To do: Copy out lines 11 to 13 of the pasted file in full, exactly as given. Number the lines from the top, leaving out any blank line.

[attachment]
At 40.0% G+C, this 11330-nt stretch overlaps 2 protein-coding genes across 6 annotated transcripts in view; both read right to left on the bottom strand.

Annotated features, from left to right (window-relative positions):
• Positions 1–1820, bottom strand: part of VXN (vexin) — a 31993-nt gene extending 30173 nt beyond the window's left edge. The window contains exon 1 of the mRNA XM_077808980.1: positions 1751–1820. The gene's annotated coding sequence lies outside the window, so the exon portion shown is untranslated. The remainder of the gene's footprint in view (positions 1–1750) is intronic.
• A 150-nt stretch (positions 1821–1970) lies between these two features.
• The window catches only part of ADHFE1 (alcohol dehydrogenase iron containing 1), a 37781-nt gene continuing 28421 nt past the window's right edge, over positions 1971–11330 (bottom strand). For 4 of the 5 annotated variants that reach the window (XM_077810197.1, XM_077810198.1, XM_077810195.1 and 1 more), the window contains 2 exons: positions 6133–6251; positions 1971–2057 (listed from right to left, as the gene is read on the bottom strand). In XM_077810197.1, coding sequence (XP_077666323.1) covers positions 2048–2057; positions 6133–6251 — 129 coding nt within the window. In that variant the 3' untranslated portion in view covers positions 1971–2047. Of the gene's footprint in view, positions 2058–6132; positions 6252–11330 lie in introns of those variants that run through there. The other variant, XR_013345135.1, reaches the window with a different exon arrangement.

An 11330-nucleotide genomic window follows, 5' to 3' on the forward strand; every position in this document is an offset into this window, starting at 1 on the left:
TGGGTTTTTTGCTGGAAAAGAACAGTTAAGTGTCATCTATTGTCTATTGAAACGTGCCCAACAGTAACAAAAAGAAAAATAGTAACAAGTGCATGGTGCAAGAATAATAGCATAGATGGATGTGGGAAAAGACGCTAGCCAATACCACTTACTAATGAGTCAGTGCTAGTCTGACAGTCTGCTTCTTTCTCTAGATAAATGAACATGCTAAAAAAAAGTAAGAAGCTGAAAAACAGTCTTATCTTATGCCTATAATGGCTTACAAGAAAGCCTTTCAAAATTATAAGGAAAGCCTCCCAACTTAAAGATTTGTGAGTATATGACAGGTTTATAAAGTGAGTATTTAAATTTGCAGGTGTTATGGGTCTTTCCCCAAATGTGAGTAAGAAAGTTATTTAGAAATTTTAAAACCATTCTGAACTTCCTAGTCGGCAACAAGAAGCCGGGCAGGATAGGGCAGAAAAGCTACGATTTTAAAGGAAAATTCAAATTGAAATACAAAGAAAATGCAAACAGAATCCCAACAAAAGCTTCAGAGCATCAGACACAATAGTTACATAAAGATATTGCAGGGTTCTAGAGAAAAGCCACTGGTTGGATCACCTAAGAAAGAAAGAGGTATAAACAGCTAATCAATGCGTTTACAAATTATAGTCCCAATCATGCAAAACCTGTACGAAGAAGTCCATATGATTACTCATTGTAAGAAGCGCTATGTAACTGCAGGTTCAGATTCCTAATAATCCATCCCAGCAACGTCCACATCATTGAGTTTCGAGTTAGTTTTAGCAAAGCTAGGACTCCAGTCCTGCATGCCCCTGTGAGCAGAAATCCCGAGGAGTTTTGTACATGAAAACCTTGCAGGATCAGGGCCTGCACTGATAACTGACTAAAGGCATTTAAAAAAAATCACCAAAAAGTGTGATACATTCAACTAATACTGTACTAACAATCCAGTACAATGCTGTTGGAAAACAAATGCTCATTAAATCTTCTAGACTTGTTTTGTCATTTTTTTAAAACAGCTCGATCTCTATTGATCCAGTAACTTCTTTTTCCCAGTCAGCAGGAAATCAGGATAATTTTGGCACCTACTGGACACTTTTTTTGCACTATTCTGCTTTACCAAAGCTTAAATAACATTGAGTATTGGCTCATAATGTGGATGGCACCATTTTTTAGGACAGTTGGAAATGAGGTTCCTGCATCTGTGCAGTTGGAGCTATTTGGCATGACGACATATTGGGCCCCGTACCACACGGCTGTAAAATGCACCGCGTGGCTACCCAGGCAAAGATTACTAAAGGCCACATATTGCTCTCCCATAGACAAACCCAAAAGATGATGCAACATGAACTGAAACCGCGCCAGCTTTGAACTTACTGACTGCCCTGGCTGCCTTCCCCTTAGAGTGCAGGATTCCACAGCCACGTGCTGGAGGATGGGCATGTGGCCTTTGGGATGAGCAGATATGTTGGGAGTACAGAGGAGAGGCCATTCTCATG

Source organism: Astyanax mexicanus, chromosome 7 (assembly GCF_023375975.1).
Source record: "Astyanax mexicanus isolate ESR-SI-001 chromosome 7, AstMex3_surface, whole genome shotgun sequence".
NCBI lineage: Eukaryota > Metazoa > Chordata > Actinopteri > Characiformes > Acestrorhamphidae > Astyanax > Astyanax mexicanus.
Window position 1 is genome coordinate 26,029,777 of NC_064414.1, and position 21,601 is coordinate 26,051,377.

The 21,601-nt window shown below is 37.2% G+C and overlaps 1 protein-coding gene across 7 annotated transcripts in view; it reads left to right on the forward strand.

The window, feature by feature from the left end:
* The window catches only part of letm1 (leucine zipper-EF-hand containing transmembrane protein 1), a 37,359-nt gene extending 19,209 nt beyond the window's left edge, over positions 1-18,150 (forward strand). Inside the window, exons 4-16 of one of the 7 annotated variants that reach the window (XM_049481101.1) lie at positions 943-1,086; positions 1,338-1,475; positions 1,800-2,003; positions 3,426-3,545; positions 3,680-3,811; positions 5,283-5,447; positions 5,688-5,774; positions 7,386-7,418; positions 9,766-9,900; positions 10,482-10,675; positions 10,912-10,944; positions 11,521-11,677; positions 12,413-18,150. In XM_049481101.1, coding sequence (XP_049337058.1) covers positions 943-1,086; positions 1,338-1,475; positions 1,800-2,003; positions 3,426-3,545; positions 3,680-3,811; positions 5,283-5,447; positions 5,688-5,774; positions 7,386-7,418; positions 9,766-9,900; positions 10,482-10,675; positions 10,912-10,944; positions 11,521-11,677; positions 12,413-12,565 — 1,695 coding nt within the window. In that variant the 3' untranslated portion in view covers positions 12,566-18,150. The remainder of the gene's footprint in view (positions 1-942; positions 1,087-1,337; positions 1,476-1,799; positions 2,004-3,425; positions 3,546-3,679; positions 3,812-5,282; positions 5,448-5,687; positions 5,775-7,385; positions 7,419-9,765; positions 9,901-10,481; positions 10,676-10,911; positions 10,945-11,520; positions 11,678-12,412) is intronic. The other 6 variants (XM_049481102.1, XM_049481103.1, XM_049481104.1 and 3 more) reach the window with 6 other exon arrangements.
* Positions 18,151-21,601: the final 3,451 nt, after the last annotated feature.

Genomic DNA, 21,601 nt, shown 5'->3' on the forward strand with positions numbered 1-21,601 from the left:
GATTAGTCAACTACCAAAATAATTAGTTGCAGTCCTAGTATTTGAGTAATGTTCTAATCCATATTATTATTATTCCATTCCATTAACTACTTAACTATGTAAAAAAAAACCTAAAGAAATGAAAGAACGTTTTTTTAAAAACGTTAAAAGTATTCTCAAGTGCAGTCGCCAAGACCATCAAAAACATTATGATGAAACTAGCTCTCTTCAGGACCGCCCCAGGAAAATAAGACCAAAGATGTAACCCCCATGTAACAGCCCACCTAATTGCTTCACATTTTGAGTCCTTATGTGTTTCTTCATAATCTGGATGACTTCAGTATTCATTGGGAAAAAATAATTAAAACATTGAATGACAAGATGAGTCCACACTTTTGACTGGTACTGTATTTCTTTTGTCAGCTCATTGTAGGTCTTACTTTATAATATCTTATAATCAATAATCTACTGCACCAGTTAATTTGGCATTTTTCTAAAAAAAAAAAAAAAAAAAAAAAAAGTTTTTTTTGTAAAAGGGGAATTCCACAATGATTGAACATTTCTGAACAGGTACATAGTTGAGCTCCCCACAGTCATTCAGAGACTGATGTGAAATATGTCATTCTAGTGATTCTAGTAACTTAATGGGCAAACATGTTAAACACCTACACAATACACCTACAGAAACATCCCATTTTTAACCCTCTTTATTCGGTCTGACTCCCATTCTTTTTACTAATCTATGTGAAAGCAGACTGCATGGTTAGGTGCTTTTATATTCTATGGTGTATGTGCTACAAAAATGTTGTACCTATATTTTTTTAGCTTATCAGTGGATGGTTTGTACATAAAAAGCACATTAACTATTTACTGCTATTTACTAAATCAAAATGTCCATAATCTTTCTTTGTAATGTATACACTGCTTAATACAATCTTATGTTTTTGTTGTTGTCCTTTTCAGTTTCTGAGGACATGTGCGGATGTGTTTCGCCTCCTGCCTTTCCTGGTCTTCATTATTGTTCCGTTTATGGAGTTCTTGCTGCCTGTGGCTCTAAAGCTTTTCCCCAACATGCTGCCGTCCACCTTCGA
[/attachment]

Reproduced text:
Window position 1 is genome coordinate 26,029,777 of NC_064414.1, and position 21,601 is coordinate 26,051,377.

The 21,601-nt window shown below is 37.2% G+C and overlaps 1 protein-coding gene across 7 annotated transcripts in view; it reads left to right on the forward strand.

The window, feature by feature from the left end: